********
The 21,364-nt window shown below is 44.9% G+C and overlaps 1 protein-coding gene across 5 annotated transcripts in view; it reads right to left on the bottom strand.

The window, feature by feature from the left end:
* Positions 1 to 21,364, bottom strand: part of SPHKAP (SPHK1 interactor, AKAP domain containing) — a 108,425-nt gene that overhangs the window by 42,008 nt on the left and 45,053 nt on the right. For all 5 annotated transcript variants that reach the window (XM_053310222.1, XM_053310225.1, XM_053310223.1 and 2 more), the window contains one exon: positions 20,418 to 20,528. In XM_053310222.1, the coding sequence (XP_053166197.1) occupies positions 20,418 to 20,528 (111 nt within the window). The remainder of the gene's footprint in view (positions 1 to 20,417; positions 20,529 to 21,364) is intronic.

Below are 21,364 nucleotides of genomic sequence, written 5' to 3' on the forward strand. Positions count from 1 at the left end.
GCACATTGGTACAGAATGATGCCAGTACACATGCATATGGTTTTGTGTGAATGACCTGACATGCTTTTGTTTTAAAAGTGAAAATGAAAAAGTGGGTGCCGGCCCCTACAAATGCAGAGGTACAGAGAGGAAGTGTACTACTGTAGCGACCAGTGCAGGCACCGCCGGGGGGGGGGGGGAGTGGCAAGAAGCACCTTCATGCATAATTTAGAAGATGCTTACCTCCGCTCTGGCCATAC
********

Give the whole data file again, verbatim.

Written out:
The 21,364-nt window shown below is 44.9% G+C and overlaps 1 protein-coding gene across 5 annotated transcripts in view; it reads right to left on the bottom strand.

The window, feature by feature from the left end:
* Positions 1 to 21,364, bottom strand: part of SPHKAP (SPHK1 interactor, AKAP domain containing) — a 108,425-nt gene that overhangs the window by 42,008 nt on the left and 45,053 nt on the right. For all 5 annotated transcript variants that reach the window (XM_053310222.1, XM_053310225.1, XM_053310223.1 and 2 more), the window contains one exon: positions 20,418 to 20,528. In XM_053310222.1, the coding sequence (XP_053166197.1) occupies positions 20,418 to 20,528 (111 nt within the window). The remainder of the gene's footprint in view (positions 1 to 20,417; positions 20,529 to 21,364) is intronic.

Below are 21,364 nucleotides of genomic sequence, written 5' to 3' on the forward strand. Positions count from 1 at the left end.
GCACATTGGTACAGAATGATGCCAGTACACATGCATATGGTTTTGTGTGAATGACCTGACATGCTTTTGTTTTAAAAGTGAAAATGAAAAAGTGGGTGCCGGCCCCTACAAATGCAGAGGTACAGAGAGGAAGTGTACTACTGTAGCGACCAGTGCAGGCACCGCCGGGGGGGGGGGGGAGTGGCAAGAAGCACCTTCATGCATAATTTAGAAGATGCTTACCTCCGCTCTGGCCATAC